Madrid, 12 April 2019: The Spanish government has announced a new system for identifying people who want to submit a request for information under the 2013 transparency law: you need to give your name, your official Spanish-issued ID number, your email, and your mobile phone number.

Access Info Europe, the Madrid-based right to information organisation, today criticised this system as it discriminates against any requester who is not a citizen or resident of Spain or who does not have a mobile phone.

“The right to information is a fundamental human right so everyone should be able to exercise it, irrespective of nationality or technical resources,” said Helen Darbishire, Executive Director of Access Info.

The changes to the ID requirement were a commitment under Spain’s III Open Government Partnership Action Plan after civil society raised concerns that the need to have a digital certificate to verify identity was too onerous (only 13% of the Spanish population has such a digital certificate).

The existing system of identifying requesters has resulted in very low levels of requests for information: Spain has just about 5,954 per year at the central government level, compared with 32,000 for UK central government or 99,695 in Mexico or 60,863 in Chile.

“It’s not just a practical obstacle and a disincentive, it’s a clear violation of international human rights standards,” added Darbishire, “It’s simply not necessary to know who the requester is since the only decision that a public body has to take is whether or not the information can be made public.”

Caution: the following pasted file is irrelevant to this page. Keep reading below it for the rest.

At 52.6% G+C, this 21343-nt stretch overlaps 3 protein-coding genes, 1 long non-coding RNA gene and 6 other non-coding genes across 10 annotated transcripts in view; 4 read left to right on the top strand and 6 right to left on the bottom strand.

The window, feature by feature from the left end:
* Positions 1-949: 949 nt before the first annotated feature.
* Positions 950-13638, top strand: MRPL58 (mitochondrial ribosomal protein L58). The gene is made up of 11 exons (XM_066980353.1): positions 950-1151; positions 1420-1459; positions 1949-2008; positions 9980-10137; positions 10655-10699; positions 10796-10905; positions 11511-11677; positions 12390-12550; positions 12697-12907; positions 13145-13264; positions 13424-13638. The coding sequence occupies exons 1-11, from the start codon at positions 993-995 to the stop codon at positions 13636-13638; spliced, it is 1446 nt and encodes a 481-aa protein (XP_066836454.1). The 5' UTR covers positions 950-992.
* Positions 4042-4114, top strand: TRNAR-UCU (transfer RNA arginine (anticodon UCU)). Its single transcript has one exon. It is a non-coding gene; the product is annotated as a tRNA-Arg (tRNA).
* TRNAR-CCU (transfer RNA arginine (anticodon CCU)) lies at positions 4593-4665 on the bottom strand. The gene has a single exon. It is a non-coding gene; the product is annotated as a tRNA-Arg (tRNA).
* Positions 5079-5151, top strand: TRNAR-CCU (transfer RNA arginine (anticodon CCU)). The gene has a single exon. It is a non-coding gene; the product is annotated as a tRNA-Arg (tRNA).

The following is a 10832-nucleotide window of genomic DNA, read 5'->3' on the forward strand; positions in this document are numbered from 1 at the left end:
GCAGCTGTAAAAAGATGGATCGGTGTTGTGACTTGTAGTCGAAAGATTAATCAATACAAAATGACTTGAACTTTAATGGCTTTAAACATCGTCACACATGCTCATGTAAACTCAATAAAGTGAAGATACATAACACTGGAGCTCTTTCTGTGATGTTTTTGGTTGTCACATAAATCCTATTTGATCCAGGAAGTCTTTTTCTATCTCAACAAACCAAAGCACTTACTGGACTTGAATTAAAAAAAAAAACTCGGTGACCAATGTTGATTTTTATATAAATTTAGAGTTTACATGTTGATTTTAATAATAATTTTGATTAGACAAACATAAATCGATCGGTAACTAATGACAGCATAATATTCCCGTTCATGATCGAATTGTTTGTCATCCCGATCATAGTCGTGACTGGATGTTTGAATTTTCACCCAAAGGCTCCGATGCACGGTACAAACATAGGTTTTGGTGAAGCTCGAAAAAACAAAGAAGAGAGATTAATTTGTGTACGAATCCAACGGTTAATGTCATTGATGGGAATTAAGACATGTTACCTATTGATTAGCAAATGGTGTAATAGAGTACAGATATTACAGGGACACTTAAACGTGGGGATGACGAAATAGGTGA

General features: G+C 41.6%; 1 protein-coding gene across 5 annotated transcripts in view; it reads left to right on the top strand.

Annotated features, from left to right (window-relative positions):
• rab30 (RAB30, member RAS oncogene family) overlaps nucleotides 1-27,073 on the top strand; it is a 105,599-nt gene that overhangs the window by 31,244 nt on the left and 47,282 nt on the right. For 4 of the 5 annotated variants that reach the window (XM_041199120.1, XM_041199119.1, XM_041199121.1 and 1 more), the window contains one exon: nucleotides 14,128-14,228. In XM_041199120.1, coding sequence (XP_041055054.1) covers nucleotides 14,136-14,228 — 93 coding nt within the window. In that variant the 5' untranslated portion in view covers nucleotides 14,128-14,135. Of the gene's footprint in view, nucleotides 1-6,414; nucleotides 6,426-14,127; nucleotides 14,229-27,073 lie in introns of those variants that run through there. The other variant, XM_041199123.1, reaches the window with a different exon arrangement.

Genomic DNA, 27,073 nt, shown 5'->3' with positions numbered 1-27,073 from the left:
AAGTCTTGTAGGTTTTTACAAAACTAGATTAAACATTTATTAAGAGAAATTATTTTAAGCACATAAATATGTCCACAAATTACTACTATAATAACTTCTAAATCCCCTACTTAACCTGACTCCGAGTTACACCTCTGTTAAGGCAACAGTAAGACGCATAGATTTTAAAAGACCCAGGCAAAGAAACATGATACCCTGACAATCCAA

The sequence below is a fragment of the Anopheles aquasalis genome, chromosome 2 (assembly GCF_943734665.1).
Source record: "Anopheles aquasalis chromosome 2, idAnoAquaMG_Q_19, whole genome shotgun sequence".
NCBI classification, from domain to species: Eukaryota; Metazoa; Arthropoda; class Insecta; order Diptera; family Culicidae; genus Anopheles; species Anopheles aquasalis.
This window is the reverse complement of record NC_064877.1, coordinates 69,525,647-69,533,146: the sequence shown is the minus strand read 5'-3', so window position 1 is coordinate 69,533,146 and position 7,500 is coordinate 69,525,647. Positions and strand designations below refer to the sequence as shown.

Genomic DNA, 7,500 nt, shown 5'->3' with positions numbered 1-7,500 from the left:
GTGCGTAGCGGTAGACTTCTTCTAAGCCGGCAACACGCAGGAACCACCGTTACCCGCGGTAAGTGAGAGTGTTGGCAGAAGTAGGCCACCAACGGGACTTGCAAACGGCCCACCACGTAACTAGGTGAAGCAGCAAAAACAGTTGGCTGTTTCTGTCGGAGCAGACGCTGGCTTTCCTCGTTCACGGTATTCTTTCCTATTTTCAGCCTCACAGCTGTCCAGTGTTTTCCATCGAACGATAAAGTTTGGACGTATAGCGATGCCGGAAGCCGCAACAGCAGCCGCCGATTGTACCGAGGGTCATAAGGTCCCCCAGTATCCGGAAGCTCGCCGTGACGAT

Access Info noted that requesters who are not citizens or residents, as well as those who do not have a mobile phone, can make their requests in person at public registries or at embassies. This in person system is inefficient if, for example, an academic or a journalist from Germany or Argentina or India or Australia simply wants to submit a request by email, something that they can do for most other countries in the world.

Access Info called for a further simplification of the system, permitting anyone with an internet access to make requests, with the option of simply sending an email being provided in addition to an online form.